For the first time since I moved to Vancouver (when I was 8), I decided to check out the VIBC Bhangra 2013 festival. I really didn’t know what to expect, and was completely blown away, not just by the talent of the competitors, but by the “international” aspect of the festival. There are many reviews out there focusing on the makeup of the festival itself, so for the purposes of this post, I would like to talk about my experience of multiculturalism at the festival.
I arrived at the Vancouver Art Gallery (where the festival was taking place) on June 7th half an hour early. There were already crowds of people milling about. I was surprised to see many non-Indians among the audience members. Many families were present with young children, which I thought was a testament to the families’ willingness to expose their children to different cultures at a young age. The event was emceed by a Bhangra enthusiast from Joy Television and a member of the VIBC community. They announced at the beginning of the event that the goal of the festival is to “strengthen and unite the community” and “[bring] together different communities and cultures”. I think those words are a very fitting tag line for the event; it certainly united the Vancouver community by bringing together different cultures.
The competitors consisted of the very best of Bhangra teams from across North America. The teams included First Class Bhangra from Pittsburg, PA; Gajjde Punjabi from Seattle, WA; Bhangra Elite from the University of North Carolina, Chapel Hill; and Cornell Bhangra from Ithaca, NY. What really blew me away about the performances (aside from the talent, of course) was the sheer multiculturalism in the makeup of the teams. Many of the teams had non-Indian members (Caucasians and African-Americans) dancing along with their fellow Indian team members. Even the songs that the teams were dancing to were a fusion between Punjabi music and contemporary Top40 music (a popular choice of Top40 music among many teams was “Thrift Shop” by Macklemore and Ryan Lewis; I even caught some old-school Justin Timberlake).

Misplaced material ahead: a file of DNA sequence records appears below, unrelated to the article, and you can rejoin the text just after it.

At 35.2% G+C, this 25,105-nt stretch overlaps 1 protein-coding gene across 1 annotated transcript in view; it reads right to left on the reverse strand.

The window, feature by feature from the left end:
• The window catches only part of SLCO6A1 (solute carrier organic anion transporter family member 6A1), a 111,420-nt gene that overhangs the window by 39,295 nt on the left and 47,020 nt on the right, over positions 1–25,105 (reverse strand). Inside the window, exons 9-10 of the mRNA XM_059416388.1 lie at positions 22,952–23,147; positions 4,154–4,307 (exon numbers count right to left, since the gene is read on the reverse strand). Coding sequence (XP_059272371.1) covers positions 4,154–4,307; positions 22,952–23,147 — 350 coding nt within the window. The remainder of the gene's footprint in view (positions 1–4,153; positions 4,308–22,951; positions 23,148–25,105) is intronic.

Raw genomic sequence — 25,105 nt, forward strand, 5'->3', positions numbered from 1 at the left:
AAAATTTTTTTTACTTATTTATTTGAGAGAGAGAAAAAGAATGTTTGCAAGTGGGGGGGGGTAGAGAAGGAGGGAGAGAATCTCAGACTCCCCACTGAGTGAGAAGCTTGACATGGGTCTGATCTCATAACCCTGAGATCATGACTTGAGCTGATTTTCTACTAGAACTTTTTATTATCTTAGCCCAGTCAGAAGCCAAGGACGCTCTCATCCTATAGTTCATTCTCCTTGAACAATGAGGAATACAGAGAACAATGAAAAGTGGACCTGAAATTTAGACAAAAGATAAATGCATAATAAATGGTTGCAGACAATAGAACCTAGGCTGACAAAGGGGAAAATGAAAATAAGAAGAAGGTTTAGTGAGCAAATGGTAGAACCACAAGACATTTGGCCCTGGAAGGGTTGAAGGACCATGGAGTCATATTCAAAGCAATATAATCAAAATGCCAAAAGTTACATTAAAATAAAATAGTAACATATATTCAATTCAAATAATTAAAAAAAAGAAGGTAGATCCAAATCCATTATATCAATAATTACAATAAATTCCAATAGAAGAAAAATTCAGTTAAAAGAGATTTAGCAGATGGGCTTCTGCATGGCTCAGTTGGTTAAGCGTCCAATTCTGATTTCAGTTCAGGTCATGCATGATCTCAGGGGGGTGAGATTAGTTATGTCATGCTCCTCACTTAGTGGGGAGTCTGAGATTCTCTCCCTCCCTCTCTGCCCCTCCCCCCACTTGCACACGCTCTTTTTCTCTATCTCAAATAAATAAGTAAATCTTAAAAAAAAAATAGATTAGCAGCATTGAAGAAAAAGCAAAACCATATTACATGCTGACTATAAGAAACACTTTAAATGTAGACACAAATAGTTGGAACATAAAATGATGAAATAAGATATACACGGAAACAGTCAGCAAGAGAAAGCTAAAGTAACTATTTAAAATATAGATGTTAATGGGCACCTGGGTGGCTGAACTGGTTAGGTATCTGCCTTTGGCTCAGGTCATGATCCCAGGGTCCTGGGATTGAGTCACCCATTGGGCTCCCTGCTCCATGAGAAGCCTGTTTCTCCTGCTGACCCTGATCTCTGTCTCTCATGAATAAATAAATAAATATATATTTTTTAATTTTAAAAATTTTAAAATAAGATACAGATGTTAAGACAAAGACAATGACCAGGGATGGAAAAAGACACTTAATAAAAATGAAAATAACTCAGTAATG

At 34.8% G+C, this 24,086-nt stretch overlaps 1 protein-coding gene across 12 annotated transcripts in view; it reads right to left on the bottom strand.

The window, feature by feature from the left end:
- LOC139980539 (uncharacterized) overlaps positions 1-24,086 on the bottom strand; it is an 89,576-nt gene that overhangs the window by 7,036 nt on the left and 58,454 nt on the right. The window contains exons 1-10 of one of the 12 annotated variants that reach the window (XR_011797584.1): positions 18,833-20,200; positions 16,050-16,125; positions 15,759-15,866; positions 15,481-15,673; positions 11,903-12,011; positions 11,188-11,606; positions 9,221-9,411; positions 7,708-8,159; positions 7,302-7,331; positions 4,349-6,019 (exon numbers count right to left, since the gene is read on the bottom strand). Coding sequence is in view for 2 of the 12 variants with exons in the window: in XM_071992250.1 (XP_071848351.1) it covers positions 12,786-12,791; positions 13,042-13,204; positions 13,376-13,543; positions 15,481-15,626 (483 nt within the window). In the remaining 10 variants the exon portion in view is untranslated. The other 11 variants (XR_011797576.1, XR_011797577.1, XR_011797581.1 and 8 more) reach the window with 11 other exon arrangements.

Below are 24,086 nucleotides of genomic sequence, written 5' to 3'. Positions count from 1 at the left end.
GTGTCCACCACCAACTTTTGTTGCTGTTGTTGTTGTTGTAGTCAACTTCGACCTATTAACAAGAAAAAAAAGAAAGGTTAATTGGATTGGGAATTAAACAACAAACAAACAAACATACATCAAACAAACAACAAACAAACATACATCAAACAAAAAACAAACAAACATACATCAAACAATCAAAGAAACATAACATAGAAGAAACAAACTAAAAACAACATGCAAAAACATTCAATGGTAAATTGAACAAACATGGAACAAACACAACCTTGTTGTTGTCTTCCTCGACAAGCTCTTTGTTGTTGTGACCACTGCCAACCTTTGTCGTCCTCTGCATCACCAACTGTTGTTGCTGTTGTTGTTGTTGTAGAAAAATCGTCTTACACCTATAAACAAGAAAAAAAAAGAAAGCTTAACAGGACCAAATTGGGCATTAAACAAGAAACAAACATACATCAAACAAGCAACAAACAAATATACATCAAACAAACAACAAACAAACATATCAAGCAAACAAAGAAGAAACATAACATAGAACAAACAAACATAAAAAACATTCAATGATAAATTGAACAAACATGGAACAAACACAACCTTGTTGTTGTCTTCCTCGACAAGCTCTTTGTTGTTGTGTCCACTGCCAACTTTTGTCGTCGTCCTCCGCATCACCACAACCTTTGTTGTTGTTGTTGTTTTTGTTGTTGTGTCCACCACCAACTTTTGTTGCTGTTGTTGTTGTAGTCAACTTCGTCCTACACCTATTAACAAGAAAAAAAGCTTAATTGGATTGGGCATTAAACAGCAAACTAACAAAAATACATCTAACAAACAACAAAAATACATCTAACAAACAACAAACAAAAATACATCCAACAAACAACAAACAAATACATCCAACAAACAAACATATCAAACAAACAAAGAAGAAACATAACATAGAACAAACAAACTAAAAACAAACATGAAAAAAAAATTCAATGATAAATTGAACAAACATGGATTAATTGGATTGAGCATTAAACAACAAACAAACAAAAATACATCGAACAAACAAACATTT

My personal highlight of the entire event was when members of the VIBC community taught the audience how to breakdown Bhangra style. It was heartwarming to see many non-Indian audience members immediately stand up and begin participating. I even saw some non-Indian parents drag their kids to the crowds of dancers.
According to Shawn Ghuman of the USA Today College, Bhangra is becoming a “vehicle for assimilation” throughout US college campuses. Bhangra has been popularized into mainstream culture to the extent that it even exists as a category on the popular show Dancing With The Stars. This certainly explains the multicultural makeup of many of the Bhangra teams that participated. All in all, I found VIBC 2013 to be inspirational in how it transcended cultures. No longer is Bhangra just something Indians do that bemuses and mystifies mainstream culture. It has been integrated into who we are as Vancouverites.